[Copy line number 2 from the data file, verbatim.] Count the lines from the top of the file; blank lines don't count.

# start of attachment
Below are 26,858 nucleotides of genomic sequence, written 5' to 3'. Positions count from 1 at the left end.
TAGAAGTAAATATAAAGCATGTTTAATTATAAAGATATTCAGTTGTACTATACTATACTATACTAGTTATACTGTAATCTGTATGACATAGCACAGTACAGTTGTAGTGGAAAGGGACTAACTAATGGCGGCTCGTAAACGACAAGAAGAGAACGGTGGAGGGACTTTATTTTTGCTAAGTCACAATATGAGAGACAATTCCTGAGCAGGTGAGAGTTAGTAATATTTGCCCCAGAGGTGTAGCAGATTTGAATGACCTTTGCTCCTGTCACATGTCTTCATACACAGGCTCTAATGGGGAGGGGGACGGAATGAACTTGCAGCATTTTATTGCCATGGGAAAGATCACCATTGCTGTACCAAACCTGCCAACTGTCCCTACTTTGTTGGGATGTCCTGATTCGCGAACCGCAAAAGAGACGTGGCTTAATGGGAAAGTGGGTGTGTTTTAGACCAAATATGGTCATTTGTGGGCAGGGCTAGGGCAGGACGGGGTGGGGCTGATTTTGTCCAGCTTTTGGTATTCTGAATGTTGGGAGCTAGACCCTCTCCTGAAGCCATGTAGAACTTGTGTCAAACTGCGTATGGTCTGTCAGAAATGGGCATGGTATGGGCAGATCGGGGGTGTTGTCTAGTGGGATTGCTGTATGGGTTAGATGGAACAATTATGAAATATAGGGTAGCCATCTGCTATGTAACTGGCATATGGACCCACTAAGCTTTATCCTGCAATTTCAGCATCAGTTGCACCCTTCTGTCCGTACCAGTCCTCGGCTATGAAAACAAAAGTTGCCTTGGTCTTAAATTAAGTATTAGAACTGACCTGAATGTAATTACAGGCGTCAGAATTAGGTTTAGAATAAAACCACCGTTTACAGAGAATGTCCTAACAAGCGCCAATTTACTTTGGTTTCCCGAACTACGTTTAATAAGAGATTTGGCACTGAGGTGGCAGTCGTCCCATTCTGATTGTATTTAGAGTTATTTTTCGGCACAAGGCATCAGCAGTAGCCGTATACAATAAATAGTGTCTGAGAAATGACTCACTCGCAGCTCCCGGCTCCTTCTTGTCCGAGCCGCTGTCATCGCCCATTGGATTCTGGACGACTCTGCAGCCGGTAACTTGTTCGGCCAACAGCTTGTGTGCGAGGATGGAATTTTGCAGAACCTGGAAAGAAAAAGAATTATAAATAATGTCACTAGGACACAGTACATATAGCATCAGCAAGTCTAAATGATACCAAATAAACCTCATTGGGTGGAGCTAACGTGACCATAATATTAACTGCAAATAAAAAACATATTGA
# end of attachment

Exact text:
TAGAAGTAAATATAAAGCATGTTTAATTATAAAGATATTCAGTTGTACTATACTATACTATACTAGTTATACTGTAATCTGTATGACATAGCACAGTACAGTTGTAGTGGAAAGGGACTAACTAATGGCGGCTCGTAAACGACAAGAAGAGAACGGTGGAGGGACTTTATTTTTGCTAAGTCACAATATGAGAGACAATTCCTGAGCAGGTGAGAGTTAGTAATATTTGCCCCAGAGGTGTAGCAGATTTGAATGACCTTTGCTCCTGTCACATGTCTTCATACACAGGCTCTAATGGGGAGGGGGACGGAATGAACTTGCAGCATTTTATTGCCATGGGAAAGATCACCATTGCTGTACCAAACCTGCCAACTGTCCCTACTTTGTTGGGATGTCCTGATTCGCGAACCGCAAAAGAGACGTGGCTTAATGGGAAAGTGGGTGTGTTTTAGACCAAATATGGTCATTTGTGGGCAGGGCTAGGGCAGGACGGGGTGGGGCTGATTTTGTCCAGCTTTTGGTATTCTGAATGTTGGGAGCTAGACCCTCTCCTGAAGCCATGTAGAACTTGTGTCAAACTGCGTATGGTCTGTCAGAAATGGGCATGGTATGGGCAGATCGGGGGTGTTGTCTAGTGGGATTGCTGTATGGGTTAGATGGAACAATTATGAAATATAGGGTAGCCATCTGCTATGTAACTGGCATATGGACCCACTAAGCTTTATCCTGCAATTTCAGCATCAGTTGCACCCTTCTGTCCGTACCAGTCCTCGGCTATGAAAACAAAAGTTGCCTTGGTCTTAAATTAAGTATTAGAACTGACCTGAATGTAATTACAGGCGTCAGAATTAGGTTTAGAATAAAACCACCGTTTACAGAGAATGTCCTAACAAGCGCCAATTTACTTTGGTTTCCCGAACTACGTTTAATAAGAGATTTGGCACTGAGGTGGCAGTCGTCCCATTCTGATTGTATTTAGAGTTATTTTTCGGCACAAGGCATCAGCAGTAGCCGTATACAATAAATAGTGTCTGAGAAATGACTCACTCGCAGCTCCCGGCTCCTTCTTGTCCGAGCCGCTGTCATCGCCCATTGGATTCTGGACGACTCTGCAGCCGGTAACTTGTTCGGCCAACAGCTTGTGTGCGAGGATGGAATTTTGCAGAACCTGGAAAGAAAAAGAATTATAAATAATGTCACTAGGACACAGTACATATAGCATCAGCAAGTCTAAATGATACCAAATAAACCTCATTGGGTGGAGCTAACGTGACCATAATATTAACTGCAAATAAAAAACATATTGA